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The North African Revolutions: A Chance to Rethink European Externalization of the Handling of Non-EU Migrant Inflows

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  • This work was supported by Hankuk University of Foreign Studies Research Fund of 2011–2012.

Abstract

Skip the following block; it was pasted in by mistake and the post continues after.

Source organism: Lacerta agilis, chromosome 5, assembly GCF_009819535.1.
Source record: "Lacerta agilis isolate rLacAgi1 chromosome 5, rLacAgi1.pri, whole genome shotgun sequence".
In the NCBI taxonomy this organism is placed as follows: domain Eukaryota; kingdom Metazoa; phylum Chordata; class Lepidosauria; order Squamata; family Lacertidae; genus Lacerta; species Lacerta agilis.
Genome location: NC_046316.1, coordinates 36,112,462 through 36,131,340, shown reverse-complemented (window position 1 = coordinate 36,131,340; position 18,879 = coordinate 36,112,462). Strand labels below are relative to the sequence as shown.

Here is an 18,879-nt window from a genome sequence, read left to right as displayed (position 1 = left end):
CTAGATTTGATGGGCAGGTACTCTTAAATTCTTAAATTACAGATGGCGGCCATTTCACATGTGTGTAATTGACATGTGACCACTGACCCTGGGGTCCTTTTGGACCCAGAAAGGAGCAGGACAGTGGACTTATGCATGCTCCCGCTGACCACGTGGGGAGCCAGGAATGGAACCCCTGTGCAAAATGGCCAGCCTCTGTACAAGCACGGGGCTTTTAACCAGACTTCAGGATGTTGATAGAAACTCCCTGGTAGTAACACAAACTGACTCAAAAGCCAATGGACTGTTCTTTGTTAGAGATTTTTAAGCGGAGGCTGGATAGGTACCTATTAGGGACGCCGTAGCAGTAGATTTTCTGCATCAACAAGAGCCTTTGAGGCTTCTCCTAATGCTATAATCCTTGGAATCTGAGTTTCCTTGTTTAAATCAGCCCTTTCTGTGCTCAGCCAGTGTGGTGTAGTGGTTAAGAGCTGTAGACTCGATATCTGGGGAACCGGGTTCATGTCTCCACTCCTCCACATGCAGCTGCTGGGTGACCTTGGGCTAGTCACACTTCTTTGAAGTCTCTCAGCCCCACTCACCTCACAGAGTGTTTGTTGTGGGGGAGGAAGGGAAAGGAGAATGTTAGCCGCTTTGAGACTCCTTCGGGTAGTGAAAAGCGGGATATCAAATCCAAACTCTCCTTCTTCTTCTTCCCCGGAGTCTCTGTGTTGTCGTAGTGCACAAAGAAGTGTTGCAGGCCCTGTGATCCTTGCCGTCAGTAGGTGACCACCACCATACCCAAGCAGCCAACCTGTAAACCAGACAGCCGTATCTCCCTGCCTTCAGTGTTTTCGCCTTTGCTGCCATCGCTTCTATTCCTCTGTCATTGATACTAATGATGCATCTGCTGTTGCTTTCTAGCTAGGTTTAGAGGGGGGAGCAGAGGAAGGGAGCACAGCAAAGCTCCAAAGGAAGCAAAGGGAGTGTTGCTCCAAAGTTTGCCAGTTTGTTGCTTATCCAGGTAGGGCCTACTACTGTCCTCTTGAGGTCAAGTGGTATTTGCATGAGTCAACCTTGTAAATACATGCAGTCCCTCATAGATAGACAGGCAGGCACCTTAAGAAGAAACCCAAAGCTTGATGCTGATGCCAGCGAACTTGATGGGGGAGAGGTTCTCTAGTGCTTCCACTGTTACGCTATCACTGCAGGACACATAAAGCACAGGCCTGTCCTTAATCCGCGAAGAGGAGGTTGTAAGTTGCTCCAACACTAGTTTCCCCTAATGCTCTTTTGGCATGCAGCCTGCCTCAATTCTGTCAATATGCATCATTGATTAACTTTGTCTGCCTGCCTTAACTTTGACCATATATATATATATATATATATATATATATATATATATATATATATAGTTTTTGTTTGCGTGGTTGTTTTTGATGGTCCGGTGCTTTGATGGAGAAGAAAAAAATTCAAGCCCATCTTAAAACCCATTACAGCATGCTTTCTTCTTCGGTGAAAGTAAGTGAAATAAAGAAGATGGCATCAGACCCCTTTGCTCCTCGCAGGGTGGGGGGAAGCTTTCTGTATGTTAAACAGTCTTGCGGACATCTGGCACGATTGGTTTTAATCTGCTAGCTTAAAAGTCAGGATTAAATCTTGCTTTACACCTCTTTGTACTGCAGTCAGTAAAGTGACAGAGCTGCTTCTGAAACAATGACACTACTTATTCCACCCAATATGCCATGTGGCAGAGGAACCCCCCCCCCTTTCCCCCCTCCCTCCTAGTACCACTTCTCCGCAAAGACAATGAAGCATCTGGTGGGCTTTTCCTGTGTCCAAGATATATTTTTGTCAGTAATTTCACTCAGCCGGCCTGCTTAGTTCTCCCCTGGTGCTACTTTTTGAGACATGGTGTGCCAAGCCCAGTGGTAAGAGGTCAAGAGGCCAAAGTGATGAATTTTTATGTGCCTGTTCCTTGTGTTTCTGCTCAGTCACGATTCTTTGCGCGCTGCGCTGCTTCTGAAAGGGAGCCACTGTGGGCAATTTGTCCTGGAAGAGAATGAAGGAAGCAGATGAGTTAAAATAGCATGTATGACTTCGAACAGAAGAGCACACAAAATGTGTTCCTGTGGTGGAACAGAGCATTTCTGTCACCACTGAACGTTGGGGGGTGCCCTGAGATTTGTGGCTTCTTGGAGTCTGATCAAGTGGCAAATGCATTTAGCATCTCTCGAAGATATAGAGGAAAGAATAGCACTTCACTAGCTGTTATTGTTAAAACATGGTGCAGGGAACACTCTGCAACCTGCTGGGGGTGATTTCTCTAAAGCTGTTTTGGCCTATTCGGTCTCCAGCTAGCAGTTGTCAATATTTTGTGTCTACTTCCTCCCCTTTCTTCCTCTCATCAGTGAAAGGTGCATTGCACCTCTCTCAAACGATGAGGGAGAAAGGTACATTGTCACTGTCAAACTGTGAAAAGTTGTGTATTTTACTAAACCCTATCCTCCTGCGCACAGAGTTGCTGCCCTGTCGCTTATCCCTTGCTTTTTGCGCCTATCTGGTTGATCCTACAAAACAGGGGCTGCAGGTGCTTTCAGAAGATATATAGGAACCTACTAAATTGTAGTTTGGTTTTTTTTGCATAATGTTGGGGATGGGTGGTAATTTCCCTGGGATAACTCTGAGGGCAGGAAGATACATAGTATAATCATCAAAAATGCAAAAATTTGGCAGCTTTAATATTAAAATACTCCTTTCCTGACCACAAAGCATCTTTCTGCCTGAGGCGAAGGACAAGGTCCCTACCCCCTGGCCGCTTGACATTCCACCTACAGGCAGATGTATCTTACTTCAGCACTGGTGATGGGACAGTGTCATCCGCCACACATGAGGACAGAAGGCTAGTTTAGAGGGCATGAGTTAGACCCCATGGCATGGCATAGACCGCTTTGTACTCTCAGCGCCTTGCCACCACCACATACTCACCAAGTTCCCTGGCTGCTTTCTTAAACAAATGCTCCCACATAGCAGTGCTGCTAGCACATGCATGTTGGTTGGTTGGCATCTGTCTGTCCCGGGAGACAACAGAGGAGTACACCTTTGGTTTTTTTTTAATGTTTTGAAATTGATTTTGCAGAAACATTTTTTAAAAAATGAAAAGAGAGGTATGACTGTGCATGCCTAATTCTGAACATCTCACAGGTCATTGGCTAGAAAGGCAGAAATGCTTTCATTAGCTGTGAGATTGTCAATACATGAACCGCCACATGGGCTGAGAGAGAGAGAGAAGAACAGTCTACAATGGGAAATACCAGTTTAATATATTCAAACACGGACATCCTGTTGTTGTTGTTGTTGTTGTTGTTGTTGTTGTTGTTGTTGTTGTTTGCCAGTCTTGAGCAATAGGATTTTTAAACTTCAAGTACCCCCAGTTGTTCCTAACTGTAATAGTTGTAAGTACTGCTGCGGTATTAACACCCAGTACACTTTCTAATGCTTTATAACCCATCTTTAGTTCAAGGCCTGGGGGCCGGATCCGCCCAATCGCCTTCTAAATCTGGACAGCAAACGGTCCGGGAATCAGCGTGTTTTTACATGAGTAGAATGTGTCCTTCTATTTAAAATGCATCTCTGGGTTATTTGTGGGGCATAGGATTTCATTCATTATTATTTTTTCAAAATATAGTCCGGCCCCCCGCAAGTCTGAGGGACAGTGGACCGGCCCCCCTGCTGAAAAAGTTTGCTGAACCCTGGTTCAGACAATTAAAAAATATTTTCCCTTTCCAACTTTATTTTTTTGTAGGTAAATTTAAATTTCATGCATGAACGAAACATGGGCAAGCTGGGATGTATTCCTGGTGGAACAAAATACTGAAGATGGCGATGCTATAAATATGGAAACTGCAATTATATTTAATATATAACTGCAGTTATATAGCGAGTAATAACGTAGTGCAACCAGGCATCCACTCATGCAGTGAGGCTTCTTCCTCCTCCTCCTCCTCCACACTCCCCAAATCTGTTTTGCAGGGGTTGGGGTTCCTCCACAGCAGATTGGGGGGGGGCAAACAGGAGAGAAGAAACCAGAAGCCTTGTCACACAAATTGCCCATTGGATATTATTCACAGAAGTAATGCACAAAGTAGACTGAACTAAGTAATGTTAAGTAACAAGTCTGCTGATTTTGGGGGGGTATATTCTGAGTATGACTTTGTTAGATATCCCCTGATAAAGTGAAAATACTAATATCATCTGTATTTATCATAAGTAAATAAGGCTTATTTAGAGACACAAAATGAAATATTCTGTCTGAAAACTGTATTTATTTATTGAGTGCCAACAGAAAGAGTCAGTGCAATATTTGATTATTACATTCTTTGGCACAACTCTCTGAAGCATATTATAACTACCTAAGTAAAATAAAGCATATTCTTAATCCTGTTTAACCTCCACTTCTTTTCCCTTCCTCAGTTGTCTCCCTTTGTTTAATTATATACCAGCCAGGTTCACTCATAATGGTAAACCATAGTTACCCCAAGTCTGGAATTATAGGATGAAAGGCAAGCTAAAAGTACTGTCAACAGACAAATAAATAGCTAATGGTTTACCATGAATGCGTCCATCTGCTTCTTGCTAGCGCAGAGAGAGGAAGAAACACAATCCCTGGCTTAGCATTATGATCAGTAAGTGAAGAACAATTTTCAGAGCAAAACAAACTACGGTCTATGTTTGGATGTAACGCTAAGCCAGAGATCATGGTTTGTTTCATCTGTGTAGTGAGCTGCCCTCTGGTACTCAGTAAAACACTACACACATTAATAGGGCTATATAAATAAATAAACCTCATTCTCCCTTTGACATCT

In this paper, I discuss EU and member state externalization of the handling of non-EU, irregular migration flows. Following a historical and theoretical Introduction, I address in section “European Reactions to the Migration Flows Following the Arab Spring” the migration consequences of the 2011 North Africa revolutions, focusing particularly on how they provoked an EU migration policy crisis. Then, I show in section “Migration Policy Development in the EU: Fortress Europe or Strategic Incoherence?” how this was an outcome of the ineffectualness and strategic incoherence of EU immigration policy. This is ironic because the EU is criticized—incorrectly, I claim—for having developed a well-oiled non-entrée regime that skirts human/immigrant rights obligations by externalizing interdiction, detention, and processing of irregular migrants to countries with lower detention standards and higher human rights abuse rates. In section “The Member States' Role in the Externalization of European Migration Policy”, I demonstrate that when such externalization policies are enacted, they are less due to EU action and more a function of member state decisions. I show that EU periphery member states are responsible for the most problematic policies partially because constraints on EU-level policy making incentivize these member states to erect “Fortress Europe” through their own devices.

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